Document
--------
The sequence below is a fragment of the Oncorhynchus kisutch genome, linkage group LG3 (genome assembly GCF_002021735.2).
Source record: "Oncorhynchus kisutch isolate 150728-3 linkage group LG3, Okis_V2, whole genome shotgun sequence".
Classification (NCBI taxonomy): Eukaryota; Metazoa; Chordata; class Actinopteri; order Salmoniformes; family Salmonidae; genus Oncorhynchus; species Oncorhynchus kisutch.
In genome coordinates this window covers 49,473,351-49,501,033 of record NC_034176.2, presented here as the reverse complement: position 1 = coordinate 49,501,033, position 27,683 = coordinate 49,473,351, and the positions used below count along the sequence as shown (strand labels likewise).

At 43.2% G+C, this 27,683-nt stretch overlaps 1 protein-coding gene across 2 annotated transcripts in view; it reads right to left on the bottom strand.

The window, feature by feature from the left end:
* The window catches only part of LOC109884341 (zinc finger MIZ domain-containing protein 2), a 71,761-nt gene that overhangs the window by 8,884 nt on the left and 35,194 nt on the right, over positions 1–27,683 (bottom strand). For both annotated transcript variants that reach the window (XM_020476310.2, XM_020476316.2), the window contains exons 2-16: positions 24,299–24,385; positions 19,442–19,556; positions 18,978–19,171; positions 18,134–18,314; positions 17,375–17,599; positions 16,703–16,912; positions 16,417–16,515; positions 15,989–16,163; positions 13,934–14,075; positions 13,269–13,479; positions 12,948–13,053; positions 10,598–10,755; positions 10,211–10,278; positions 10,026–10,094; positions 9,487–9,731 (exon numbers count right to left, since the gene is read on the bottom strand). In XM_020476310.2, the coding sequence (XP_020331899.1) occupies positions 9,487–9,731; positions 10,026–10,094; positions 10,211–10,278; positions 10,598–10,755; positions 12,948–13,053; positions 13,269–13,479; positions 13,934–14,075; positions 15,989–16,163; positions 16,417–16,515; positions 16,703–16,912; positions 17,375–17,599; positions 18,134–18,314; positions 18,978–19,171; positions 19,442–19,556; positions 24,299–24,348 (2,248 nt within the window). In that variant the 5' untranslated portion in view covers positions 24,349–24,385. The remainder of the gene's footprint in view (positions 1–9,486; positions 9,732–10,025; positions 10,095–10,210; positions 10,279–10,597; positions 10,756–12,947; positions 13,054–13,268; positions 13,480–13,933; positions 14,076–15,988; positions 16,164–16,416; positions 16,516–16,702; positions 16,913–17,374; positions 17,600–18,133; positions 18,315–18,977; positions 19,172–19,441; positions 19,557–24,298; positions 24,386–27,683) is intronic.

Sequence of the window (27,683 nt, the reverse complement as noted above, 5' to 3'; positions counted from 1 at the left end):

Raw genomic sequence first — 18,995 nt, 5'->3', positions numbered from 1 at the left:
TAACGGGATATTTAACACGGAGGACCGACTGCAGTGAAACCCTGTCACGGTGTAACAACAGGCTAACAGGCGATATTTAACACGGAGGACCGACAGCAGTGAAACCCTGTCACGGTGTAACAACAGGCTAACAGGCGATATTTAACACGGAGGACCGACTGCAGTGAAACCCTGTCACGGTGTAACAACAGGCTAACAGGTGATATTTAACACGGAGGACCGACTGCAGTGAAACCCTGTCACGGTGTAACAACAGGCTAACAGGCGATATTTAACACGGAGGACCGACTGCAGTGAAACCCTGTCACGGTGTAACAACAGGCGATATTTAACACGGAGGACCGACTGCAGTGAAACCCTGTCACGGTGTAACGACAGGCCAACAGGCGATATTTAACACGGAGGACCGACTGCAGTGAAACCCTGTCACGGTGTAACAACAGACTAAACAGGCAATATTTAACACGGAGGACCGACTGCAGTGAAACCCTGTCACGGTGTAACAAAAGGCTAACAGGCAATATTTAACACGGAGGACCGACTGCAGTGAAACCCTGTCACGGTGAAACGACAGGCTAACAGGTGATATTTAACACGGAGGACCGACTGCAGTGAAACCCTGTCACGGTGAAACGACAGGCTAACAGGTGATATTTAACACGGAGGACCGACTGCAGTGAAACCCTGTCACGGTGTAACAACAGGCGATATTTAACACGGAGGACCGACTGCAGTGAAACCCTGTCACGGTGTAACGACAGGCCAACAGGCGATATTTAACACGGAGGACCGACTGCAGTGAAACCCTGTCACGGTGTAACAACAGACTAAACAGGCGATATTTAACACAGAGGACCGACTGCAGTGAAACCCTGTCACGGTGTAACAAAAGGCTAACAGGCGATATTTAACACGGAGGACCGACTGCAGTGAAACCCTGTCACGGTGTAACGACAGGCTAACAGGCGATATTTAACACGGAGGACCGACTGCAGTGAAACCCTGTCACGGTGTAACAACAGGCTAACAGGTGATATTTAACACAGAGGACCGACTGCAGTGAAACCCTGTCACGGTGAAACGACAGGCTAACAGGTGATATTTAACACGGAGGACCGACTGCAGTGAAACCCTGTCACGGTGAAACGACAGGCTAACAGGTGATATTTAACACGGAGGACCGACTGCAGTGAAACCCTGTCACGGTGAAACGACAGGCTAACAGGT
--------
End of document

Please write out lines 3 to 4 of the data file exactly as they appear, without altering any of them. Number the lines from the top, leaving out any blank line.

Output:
Classification (NCBI taxonomy): Eukaryota; Metazoa; Chordata; class Actinopteri; order Salmoniformes; family Salmonidae; genus Oncorhynchus; species Oncorhynchus kisutch.
In genome coordinates this window covers 49,473,351-49,501,033 of record NC_034176.2, presented here as the reverse complement: position 1 = coordinate 49,501,033, position 27,683 = coordinate 49,473,351, and the positions used below count along the sequence as shown (strand labels likewise).